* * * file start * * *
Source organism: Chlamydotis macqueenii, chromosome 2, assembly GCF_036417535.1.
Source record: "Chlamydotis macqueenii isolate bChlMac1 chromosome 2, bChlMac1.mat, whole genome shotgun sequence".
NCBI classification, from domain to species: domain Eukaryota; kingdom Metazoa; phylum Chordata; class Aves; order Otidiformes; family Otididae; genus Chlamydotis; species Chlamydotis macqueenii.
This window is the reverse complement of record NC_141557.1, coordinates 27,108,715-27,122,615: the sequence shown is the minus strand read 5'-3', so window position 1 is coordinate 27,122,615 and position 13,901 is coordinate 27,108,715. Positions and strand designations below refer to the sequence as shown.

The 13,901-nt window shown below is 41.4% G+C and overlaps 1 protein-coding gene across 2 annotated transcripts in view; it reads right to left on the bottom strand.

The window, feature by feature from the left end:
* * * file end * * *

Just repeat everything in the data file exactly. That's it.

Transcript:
Source organism: Chlamydotis macqueenii, chromosome 2, assembly GCF_036417535.1.
Source record: "Chlamydotis macqueenii isolate bChlMac1 chromosome 2, bChlMac1.mat, whole genome shotgun sequence".
NCBI classification, from domain to species: domain Eukaryota; kingdom Metazoa; phylum Chordata; class Aves; order Otidiformes; family Otididae; genus Chlamydotis; species Chlamydotis macqueenii.
This window is the reverse complement of record NC_141557.1, coordinates 27,108,715-27,122,615: the sequence shown is the minus strand read 5'-3', so window position 1 is coordinate 27,122,615 and position 13,901 is coordinate 27,108,715. Positions and strand designations below refer to the sequence as shown.

The 13,901-nt window shown below is 41.4% G+C and overlaps 1 protein-coding gene across 2 annotated transcripts in view; it reads right to left on the bottom strand.

The window, feature by feature from the left end: